4. South America ME says:

    I bet people get frustrated too when they can’t get the clear-blue-sky shot they had always pictured in their head!
    Rob W.

  5. All I have to say is …what a beautiful picture….very misty looking and mysterious with such a lush green look of velvet.

  6. Michael Hodson says:

    I just bought a train ticket up there, spent the night, got up way before dawn the next day and wandered around myself. Was a fabulous day.

  7. So you don’t wanna go see it?

    1. Ayngelina Author says:

      Of course I want to see it!

  8. I’m glad we just took care of it before we left. It was just one thing we thought we’d splurge on since it was so high on our list. Yes, we may have paid 5x as much to hike the Classic Inca Trail than alternative treks, but it was important to us to be at the Sun Gate when the sun came up. Being in November made it risky because of rain, but we got lucky.

    And I do understand people being stressed about it. Honestly, walking through the Sun Gate as the sun was rising and seeing Machu Picchu for the first time is one of the highlights of not only my year-long trip, but of my life. It was that awesome.

    1. Ayngelina Author says:

      Yeah it´s interesting how paying more may help you have a less stressful time.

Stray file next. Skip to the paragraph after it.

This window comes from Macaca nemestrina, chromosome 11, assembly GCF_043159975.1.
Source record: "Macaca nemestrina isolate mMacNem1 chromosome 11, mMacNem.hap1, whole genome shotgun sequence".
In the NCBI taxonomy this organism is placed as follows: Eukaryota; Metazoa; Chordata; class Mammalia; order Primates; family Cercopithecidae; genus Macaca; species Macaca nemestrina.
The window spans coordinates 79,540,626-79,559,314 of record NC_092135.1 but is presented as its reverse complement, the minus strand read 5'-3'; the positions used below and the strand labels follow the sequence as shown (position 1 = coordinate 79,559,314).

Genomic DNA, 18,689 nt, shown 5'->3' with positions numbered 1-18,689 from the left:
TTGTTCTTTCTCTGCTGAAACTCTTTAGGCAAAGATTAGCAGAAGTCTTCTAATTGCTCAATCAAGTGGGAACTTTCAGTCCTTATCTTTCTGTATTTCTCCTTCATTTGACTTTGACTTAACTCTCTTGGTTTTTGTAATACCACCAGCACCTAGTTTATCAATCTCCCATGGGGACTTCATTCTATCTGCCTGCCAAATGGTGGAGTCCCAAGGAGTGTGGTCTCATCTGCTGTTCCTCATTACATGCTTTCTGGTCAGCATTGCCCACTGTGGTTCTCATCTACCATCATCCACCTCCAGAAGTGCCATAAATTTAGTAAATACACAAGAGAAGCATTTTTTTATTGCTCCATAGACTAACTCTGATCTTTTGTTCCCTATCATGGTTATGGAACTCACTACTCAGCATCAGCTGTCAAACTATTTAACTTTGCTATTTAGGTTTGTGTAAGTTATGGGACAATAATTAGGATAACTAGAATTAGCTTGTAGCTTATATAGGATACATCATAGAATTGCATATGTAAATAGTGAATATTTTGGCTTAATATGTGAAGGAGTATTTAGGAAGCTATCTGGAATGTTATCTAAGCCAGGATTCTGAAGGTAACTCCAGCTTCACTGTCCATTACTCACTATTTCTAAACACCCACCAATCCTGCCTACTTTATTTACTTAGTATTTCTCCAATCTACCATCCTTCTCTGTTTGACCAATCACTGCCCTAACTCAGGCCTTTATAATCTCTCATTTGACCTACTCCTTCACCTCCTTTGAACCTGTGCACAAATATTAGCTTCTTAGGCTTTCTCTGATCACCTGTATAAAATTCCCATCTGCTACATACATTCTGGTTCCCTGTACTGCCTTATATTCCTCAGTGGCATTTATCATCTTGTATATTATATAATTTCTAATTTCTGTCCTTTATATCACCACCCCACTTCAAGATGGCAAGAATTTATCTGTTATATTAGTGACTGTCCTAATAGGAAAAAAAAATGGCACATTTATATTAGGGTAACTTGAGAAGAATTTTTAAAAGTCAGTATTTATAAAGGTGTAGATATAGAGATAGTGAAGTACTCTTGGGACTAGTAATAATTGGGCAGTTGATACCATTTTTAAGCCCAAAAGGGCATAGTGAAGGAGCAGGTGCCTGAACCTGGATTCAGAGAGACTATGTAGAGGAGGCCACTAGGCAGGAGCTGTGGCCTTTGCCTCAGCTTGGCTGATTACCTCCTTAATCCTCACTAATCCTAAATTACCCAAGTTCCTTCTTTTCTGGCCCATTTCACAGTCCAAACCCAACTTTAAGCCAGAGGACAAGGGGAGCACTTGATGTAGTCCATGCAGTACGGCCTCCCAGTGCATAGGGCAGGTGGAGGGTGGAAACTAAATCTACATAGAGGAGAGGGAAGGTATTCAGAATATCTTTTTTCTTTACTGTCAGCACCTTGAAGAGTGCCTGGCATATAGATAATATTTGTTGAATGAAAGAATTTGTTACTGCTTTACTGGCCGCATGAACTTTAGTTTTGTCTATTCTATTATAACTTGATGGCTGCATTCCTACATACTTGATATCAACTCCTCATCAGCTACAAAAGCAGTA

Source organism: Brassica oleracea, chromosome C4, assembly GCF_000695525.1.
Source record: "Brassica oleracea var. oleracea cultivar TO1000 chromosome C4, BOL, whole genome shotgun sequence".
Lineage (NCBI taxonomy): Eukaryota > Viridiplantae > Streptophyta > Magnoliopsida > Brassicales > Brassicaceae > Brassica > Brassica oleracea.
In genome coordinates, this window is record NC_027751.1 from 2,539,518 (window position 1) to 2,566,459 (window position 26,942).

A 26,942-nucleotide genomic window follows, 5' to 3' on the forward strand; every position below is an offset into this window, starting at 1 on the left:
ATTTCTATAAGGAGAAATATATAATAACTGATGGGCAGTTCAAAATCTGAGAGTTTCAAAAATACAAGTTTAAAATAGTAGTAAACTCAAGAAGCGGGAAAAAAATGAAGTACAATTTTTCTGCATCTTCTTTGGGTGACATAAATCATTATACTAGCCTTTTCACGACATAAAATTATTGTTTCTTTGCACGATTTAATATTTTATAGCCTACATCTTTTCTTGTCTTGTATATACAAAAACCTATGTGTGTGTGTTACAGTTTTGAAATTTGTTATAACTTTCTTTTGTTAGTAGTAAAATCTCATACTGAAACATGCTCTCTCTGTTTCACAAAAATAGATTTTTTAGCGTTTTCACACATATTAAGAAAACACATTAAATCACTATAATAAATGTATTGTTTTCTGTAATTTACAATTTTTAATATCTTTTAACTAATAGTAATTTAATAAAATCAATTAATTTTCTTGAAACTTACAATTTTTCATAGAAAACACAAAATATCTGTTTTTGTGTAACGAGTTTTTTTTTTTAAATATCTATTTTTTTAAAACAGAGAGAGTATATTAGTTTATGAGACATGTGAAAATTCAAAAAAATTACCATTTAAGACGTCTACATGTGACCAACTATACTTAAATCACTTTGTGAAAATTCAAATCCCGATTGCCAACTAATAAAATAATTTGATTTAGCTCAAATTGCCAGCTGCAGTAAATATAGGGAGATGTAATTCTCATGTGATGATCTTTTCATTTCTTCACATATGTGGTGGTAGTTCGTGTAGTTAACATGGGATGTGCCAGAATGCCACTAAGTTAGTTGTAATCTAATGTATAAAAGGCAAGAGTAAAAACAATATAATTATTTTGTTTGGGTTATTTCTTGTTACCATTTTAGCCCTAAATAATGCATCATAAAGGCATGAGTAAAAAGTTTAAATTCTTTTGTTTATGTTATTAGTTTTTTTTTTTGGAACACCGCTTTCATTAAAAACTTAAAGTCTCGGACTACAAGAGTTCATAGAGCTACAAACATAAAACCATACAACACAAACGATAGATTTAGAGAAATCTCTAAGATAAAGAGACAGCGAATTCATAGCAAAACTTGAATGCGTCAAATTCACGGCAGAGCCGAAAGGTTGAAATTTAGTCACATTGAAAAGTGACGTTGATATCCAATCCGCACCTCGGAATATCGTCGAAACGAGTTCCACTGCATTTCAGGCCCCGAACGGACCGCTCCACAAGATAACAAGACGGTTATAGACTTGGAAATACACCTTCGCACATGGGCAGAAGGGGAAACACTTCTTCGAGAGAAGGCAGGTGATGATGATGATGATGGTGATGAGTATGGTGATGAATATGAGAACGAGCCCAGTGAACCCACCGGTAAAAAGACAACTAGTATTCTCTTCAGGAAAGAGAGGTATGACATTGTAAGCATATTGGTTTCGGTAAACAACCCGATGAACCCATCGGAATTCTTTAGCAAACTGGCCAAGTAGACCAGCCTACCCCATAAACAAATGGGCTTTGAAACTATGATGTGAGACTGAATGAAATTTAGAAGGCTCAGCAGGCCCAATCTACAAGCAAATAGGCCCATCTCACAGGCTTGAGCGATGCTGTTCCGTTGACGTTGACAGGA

9. We were so knackered after the hike up there the place could have collapsed onto our heads and we wouldn’t have cared. Thoroughly worth it though once some oxygen reaches the brain.

  10. The NVR Guys says:

    Your not.

    What you are speaking to is a problem that runs very deep and wide. It’s the problem of allowing external factors to dictate your happiness.

    1. Ayngelina Author says:

      I would hate for a bit of rain to ruin someone´s trip that they had planned for a year. Although coming here in February you need to be prepared for rain. Every. Day.

  11. Christy @ Ordinary Traveler says:

    This reminds me of our Halong Bay tour in Vietnam. Everybody pays completely different prices and everybody wants to compare what they paid. I can’t imagine being in group number 2 and squabbling over money. Just buy the tickets and go!

    1. Ayngelina Author says:

      Yeah it is a lot like Halong Bay although people don´t seem to have as high expectations – or at least I didn´t.

  12. Cathy Sweeney says:

    I like what the NVR Guys said. Couldn’t have said it better.

  13. Michael Figueiredo says:

    Very interesting perspective, Ayngelina. I am hoping to see Machu Picchu in 2012 with my sister and hope I don’t fall into either category! So, why haven’t you gone up yet?

    1. Ayngelina Author says:

      I definitely am going, I chose to work at the hostel so that I can give myself a few days to figure out what´s right for me.

  14. Machu Picchu is on my list, but I can’t imagine agonizing over prices or bickering over deals. I don’t like to be stressed when I travel. If I’m going to take a tour, I’ll do a bit of research, pick one, pay for it, and never look back.

    And if the weather sucks, well, I’m sure there will still be some beauty in it anyway.

    Many travelers are so obsessed with getting that perfect photo or having that “perfect” experience that they totally ruin it for themselves. There are some things outside of your control when you travel, and the sooner you accept that, the more enjoyable traveling will be!